The question of Taliban participation in the Afghan government after the majority of NATO troops leave Afghanistan in 2014 is one of the most vital to the country’s future. While many Afghans welcomed the relaxation of restrictions on women’s rights after the fall of the Taliban government, the gains Afghan women have made since 2001 will be contested when Taliban members and other conservative elements that had opposed the NATO presence in the country are integrated into the government. Since 2010, D3 Systems has funded Afghan Futures, a series of nationally representative face-to-face surveys, to track public opinion data in Afghanistan regarding reconciliation between the Taliban and the central government and changes to women’s rights that Afghans would view as acceptable conditions for a stable government that included Taliban members. Fieldwork is conducted by ACSOR, a subsidiary of D3 Systems.
While the paper below addresses women’s views on this issue, an examination of men’s opinions about the role of women in Afghan society is essential to understanding the likely outcomes for women of an agreement between the Taliban and the government.
- Amongst all Afghans, the percentage favoring negotiations has stayed roughly the same over time (75% in May 2010 – 73% in March 2014).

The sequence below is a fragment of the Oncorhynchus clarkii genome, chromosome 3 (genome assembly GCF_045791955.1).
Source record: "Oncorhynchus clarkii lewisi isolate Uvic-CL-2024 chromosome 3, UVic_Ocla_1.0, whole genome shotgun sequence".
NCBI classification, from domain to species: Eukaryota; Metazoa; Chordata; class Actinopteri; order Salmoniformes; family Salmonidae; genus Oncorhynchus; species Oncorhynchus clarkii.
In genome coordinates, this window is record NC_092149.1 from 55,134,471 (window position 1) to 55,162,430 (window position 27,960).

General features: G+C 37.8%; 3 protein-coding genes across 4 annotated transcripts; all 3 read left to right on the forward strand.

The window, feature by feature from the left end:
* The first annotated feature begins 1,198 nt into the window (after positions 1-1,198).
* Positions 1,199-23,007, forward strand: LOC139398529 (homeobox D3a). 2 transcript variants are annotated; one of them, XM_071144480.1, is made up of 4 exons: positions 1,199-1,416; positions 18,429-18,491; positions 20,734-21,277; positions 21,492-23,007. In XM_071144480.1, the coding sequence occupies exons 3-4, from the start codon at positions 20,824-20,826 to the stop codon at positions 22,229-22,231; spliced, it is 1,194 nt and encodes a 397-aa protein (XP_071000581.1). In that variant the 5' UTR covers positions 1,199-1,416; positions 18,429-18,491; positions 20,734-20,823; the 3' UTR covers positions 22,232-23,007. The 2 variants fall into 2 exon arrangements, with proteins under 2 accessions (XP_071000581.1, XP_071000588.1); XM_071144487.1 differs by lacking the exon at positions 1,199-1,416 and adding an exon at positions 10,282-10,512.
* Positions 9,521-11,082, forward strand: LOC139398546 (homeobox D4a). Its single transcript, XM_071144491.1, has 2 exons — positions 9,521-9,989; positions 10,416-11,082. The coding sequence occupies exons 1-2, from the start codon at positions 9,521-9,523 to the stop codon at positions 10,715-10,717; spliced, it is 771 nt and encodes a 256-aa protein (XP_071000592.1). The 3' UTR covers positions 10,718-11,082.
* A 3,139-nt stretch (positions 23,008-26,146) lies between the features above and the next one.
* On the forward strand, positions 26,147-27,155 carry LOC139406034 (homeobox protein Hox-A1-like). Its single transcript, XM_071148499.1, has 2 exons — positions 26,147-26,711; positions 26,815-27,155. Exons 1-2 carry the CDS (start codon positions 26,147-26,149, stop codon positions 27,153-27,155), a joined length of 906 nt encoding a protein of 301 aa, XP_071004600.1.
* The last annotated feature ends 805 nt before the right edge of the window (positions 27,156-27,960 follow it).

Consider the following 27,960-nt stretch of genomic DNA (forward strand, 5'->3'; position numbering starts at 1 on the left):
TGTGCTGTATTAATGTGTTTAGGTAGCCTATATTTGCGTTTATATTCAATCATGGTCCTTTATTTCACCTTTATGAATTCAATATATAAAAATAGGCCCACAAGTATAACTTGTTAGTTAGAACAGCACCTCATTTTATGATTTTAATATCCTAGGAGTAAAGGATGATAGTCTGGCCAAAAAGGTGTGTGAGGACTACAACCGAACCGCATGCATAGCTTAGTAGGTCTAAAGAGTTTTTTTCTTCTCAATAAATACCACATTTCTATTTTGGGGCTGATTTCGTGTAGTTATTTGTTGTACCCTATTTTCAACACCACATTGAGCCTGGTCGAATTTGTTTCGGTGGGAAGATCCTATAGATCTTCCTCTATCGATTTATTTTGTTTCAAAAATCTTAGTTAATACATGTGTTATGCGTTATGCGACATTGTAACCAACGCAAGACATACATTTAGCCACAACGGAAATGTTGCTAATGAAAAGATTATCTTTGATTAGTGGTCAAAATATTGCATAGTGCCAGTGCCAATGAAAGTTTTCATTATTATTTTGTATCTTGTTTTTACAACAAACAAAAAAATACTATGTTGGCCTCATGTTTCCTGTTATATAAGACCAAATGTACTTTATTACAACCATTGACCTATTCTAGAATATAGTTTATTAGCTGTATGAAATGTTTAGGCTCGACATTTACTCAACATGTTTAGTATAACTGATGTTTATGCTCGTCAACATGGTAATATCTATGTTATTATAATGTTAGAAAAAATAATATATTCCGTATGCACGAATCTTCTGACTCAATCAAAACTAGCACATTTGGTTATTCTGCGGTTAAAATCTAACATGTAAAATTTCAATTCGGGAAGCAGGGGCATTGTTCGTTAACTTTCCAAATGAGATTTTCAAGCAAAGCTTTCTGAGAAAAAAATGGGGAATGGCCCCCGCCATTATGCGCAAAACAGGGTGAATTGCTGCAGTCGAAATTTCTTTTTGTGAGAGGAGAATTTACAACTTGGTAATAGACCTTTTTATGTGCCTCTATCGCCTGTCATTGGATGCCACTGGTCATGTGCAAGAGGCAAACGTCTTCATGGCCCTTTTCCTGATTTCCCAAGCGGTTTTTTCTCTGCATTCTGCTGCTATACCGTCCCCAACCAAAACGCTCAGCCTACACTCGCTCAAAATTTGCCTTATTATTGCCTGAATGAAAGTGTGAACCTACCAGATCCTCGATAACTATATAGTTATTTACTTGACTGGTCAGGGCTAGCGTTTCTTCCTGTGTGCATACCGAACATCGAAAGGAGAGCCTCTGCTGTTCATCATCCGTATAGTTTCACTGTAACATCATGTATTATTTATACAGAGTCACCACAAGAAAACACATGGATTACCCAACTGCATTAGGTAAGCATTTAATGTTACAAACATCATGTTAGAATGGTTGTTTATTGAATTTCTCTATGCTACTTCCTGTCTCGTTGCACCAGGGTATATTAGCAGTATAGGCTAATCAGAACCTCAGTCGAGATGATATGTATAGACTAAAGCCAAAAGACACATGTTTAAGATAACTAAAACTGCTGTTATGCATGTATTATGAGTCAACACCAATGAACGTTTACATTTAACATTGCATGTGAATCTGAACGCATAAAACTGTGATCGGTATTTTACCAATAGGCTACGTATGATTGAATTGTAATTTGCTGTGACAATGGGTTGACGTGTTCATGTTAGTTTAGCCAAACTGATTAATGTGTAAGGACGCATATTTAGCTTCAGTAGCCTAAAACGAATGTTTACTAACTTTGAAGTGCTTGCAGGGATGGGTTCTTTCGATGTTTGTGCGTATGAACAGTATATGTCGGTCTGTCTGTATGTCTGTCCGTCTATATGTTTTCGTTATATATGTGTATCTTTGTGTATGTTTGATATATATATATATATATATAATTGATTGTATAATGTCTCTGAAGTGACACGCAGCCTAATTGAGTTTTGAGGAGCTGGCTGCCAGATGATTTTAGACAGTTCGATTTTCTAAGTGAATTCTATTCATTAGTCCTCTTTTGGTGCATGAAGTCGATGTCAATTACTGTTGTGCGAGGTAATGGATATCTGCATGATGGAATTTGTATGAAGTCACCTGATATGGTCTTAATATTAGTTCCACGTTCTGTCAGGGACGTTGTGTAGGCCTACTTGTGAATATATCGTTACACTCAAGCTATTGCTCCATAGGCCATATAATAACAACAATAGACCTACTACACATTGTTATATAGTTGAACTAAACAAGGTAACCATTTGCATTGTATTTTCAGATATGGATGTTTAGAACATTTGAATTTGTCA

- There has been minimal difference in opinion on negotiations by gender (75% of men supported reconciliation in March 2014; 70% of women supported reconciliation in March 2014).
- Support for negotiations is highest amongst Pashtuns (84% in March 2014), but the majority of every major ethnicity favors reconciliation.
- Pashtuns are the most likely to believe that the Taliban has become more moderate (47%, compared to 28% of Tajiks, 35% of Uzbeks, and 35% of Hazaras). A clear majority of all other major ethnicities believe the Taliban remains the same as before (66% of Tajiks, 62% of Uzbeks, and 60% of Hazaras, compared to 49% of Pashtuns).
For more in-depth results, download the full presentation.
John Richardson of D3 Systems presented these findings at the 69th annual American Association of Public Opinion Research (AAPOR) Conference in Annaheim, California from May 15th – May 18th, 2014. Check out our Research & Publications page for more AAPOR 2014 papers and presentations.